King v. Kawartha Lakes (City)
Carl King, appellant, and
Corporation of the City of Kawartha Lakes,
 O.J. No. 974
Court File No. 544/02
Ontario Superior Court of Justice
MacFarland, Crane, and C. Campbell JJ.
Heard: February 6, 2004.
Oral judgment: February 6, 2004.
Released: February 25, 2004.
Administrative law -- Judicial review and statutory appeal.
Appeal by King from a referee's decision that he had no jurisdiction to hear King's appeal from a tribunal decision. The issue in the appeal was the referee's appellate jurisdiction in the context of a statutory right of appeal.
HELD: Appeal dismissed. The scope of jurisdiction for a tribunal created by statute was determined by the statute. The statute gave the referee broad appellate jurisdiction, but that jurisdiction was limited by another provision which provided that decisions of the tribunal were final. There was no right to appeal the tribunal decision to the referee. King's only recourse was to proceed by way of judicial review of the tribunal's decision. The referee was correct in finding he had no jurisdiction to hear the appeal.
Raymond G. Colautti and Anita Chatterjee, for the respondents.
Valerie M'Garry, for the Corporation of the City of Kawartha Lakes.
Sara Blake, intervenor for the Attorney General.
The judgment of the Court was delivered by
1 MacFARLAND J. (orally):-- The narrow issue raised on this appeal was succinctly stated by Mr. Colautti in his opening argument as follows:
"Where a statute gives a general right of appeal, it incorporates jurisdiction to determine if there has been an error of law or jurisdictional error by the tribunal in its conduct, such jurisdiction includes a breach of the rules of natural justice and bias."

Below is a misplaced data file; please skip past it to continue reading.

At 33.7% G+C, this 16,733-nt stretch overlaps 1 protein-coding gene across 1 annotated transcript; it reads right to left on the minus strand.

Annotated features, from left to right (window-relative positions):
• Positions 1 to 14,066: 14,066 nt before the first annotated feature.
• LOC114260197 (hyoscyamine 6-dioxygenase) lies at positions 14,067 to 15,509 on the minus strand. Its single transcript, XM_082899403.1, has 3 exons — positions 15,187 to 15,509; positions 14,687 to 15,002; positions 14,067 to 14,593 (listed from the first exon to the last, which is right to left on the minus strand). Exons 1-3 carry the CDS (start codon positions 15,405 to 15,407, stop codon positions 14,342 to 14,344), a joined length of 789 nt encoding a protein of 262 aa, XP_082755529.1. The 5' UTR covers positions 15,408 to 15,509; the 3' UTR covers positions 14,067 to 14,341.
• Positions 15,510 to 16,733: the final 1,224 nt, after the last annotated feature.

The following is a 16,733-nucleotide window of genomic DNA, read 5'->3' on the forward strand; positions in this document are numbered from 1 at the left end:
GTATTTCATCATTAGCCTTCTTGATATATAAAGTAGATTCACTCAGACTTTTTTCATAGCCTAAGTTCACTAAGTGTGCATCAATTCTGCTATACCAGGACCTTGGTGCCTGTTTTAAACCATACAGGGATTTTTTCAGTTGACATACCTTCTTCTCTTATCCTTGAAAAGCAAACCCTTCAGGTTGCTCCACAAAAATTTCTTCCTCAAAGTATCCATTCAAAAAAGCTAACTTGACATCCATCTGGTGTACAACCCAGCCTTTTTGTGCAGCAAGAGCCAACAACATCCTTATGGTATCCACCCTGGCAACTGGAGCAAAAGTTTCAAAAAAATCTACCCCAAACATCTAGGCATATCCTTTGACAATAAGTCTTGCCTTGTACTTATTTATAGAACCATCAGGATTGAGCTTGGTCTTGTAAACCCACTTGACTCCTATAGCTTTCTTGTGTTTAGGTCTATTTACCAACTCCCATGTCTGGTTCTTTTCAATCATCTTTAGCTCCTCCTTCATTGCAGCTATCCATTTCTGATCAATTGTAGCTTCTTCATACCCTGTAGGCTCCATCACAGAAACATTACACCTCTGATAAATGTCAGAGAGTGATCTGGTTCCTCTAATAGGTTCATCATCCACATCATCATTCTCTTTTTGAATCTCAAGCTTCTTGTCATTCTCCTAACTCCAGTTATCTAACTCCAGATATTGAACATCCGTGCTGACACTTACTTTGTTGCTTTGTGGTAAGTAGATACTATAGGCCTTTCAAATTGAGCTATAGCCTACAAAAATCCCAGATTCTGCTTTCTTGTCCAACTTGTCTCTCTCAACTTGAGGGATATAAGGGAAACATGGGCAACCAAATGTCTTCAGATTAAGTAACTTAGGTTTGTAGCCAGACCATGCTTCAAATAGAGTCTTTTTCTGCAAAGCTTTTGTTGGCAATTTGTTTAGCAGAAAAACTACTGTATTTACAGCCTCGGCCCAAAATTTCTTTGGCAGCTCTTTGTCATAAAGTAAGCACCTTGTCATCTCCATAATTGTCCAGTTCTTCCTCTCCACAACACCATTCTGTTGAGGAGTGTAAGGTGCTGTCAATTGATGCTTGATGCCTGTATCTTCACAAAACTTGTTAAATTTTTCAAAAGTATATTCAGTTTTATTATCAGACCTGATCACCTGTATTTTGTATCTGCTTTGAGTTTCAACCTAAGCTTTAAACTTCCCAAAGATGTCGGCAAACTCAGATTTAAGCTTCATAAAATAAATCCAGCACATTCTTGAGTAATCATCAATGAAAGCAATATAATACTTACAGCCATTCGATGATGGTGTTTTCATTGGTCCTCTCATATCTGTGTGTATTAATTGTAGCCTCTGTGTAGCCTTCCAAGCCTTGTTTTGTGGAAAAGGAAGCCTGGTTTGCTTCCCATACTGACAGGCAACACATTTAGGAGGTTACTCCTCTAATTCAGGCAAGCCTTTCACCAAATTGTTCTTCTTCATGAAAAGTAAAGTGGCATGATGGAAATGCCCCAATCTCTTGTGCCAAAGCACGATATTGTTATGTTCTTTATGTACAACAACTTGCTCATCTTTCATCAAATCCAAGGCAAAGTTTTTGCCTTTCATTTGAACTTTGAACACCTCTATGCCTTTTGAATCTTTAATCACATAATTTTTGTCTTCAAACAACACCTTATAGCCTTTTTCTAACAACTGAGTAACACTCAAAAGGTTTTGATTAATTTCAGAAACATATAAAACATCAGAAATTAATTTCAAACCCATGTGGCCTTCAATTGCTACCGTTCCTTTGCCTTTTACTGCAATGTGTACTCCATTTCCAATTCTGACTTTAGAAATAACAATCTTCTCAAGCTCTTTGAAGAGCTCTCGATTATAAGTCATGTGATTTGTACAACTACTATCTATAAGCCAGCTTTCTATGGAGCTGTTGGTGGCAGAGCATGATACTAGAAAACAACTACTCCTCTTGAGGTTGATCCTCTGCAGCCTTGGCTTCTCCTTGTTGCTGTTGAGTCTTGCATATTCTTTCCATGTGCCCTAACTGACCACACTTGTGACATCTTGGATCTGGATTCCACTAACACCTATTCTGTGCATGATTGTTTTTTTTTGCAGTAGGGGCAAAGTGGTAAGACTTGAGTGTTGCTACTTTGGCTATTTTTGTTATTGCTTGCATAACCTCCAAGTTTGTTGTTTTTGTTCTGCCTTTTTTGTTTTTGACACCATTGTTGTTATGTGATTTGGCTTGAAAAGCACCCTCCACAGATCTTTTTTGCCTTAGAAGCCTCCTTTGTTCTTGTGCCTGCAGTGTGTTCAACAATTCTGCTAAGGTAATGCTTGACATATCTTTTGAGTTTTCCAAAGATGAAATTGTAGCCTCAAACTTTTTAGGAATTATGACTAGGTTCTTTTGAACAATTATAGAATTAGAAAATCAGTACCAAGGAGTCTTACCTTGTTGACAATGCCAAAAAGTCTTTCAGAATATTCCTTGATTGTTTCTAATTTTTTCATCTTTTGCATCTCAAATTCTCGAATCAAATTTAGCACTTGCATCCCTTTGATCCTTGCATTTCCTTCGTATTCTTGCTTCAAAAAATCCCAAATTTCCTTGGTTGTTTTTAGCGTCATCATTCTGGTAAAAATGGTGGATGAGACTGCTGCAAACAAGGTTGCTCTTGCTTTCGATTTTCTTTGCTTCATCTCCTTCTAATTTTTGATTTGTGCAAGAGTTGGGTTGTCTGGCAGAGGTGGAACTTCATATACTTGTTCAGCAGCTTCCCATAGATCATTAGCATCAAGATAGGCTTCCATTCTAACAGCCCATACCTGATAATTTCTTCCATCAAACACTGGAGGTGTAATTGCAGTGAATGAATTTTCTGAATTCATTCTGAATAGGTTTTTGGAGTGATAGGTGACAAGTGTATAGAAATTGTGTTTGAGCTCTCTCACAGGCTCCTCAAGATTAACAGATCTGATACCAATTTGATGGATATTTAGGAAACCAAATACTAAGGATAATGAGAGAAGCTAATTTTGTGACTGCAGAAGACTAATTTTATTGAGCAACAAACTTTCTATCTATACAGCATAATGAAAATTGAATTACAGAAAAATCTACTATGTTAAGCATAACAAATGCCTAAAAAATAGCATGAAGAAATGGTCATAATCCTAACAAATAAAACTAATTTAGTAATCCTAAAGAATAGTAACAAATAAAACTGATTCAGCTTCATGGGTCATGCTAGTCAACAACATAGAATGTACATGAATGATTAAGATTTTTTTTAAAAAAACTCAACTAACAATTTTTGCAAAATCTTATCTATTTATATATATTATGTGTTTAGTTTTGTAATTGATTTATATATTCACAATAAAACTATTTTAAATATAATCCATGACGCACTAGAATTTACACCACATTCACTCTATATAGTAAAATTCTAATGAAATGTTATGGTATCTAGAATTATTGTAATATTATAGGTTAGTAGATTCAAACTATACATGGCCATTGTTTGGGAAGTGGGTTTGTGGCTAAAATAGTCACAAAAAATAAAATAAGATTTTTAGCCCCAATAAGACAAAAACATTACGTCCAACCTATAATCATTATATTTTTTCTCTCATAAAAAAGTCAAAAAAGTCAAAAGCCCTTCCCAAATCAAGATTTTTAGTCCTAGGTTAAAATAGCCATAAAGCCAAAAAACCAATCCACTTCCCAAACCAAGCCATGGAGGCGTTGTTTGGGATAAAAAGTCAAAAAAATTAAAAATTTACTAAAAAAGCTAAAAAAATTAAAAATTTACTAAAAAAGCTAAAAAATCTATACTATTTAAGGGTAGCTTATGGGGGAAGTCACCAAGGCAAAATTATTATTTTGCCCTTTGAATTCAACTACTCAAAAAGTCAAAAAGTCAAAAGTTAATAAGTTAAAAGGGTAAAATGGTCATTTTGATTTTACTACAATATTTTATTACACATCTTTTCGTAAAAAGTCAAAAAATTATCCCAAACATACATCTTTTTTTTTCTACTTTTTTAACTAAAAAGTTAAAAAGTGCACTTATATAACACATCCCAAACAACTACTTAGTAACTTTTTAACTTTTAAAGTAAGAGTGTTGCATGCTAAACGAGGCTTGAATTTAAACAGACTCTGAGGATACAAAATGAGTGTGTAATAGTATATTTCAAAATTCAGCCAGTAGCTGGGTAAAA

2 In our view, where a tribunal is created by statute we must look to the statute to ascertain jurisdiction. While the drainage referee has broad appellate jurisdiction under s. 106(2) of the Act, that section is subject to s. 101.
3 The appeals with which we are here concerned were under ss. 48 and 54. Section 101 provides that decisions of the tribunal under ss. 48 and 54 (and others) is final. There is no right to further appeal the tribunal decision to the referee. A party who is not satisfied with the decision of the tribunal under those sections would have to proceed by way of judicial review in order to review the tribunal's decision. The grounds of appeal do not establish the jurisdiction of the tribunal, the enabling statute does.
4 In our view, the referee was correct in finding he lacked jurisdiction to hear the appeals. The appeal is dismissed.
5 The endorsement will read for both the appeal books: "For reasons given, the appeal is dismissed, no costs".
C. CAMPBELL J.